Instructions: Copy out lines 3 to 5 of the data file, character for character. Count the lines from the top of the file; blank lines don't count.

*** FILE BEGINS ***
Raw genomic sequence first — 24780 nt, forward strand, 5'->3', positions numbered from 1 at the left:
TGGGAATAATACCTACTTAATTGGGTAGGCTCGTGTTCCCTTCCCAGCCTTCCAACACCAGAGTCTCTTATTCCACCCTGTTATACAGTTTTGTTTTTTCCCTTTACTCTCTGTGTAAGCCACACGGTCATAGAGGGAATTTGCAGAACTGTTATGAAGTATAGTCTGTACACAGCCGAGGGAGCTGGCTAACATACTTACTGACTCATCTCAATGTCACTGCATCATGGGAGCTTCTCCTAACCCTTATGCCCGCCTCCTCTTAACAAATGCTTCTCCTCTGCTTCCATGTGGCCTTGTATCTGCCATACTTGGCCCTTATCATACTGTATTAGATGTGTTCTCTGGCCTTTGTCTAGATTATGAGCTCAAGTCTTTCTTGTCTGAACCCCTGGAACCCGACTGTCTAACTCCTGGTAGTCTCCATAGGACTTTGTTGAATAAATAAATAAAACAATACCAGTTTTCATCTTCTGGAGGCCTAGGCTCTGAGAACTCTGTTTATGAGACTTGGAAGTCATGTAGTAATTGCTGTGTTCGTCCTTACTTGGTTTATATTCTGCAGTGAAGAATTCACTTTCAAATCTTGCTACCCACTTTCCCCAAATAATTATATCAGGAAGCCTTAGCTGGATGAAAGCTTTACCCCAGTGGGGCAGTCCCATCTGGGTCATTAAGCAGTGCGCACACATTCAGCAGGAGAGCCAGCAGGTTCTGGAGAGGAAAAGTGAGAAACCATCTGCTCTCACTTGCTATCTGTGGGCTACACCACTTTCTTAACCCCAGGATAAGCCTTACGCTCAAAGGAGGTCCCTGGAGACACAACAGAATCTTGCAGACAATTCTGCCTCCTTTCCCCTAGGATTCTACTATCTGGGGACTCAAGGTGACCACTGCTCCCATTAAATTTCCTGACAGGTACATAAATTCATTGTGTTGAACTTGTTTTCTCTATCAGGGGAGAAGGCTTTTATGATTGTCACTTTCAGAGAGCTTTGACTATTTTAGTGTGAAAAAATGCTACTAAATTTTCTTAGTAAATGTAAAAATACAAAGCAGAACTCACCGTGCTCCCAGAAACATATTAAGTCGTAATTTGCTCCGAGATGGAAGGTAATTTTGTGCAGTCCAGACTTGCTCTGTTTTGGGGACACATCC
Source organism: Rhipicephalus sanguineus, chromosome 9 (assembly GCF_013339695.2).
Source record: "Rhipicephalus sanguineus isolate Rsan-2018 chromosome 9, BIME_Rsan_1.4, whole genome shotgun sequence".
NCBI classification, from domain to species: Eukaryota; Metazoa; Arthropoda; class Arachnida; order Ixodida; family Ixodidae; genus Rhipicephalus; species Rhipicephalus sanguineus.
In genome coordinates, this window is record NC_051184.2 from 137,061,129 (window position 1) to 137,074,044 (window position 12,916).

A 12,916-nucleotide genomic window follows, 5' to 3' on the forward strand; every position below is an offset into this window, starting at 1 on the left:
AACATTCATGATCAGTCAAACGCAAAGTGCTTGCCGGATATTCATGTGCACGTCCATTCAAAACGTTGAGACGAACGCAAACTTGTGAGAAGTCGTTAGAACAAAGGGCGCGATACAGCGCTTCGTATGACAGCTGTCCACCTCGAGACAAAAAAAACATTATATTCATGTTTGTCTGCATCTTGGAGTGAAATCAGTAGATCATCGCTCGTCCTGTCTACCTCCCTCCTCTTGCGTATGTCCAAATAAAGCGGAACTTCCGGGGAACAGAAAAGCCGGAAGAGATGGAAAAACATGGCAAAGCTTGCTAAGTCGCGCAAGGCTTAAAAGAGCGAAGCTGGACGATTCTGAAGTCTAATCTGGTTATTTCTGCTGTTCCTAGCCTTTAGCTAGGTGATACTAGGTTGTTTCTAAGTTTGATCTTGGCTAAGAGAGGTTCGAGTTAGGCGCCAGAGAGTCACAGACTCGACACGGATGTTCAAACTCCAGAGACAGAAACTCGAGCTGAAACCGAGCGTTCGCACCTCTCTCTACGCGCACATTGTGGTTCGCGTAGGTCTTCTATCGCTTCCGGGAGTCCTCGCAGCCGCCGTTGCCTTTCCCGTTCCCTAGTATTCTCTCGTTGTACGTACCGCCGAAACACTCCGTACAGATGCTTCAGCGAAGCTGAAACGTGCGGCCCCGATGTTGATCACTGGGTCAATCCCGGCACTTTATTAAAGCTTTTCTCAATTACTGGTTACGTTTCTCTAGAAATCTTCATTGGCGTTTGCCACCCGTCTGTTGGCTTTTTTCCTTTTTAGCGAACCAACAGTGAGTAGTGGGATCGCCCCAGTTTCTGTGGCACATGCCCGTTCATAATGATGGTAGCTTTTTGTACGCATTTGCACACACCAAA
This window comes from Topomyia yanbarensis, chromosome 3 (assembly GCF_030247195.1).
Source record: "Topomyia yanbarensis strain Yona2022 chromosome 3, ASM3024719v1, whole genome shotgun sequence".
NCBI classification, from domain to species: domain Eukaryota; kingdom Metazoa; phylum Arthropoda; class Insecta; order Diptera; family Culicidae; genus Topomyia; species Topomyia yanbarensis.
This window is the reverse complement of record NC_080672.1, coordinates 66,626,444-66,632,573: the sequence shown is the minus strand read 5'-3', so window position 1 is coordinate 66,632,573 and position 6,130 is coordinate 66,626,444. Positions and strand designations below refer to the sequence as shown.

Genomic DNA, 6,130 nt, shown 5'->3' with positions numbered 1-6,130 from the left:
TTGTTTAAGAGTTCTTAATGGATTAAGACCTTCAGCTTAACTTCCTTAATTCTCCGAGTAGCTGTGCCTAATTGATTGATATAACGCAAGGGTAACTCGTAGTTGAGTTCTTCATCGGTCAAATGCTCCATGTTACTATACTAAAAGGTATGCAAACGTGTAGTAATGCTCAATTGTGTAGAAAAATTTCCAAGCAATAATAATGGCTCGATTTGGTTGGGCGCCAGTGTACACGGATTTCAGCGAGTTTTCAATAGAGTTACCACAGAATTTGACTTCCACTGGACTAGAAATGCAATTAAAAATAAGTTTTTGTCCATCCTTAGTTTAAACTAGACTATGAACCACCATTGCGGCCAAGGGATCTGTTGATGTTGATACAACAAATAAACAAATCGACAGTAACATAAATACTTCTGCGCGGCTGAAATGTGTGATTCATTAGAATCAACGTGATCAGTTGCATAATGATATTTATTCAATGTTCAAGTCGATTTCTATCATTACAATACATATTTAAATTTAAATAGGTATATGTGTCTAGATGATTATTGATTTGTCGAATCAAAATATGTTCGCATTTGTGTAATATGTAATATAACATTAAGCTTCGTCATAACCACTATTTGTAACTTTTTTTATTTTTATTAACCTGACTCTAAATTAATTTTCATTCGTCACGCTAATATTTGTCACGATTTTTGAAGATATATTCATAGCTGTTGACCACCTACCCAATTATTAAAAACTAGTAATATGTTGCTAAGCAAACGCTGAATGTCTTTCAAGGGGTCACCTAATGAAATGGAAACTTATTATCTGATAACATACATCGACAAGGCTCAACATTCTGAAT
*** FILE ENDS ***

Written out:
Source organism: Rhipicephalus sanguineus, chromosome 9 (assembly GCF_013339695.2).
Source record: "Rhipicephalus sanguineus isolate Rsan-2018 chromosome 9, BIME_Rsan_1.4, whole genome shotgun sequence".
NCBI classification, from domain to species: Eukaryota; Metazoa; Arthropoda; class Arachnida; order Ixodida; family Ixodidae; genus Rhipicephalus; species Rhipicephalus sanguineus.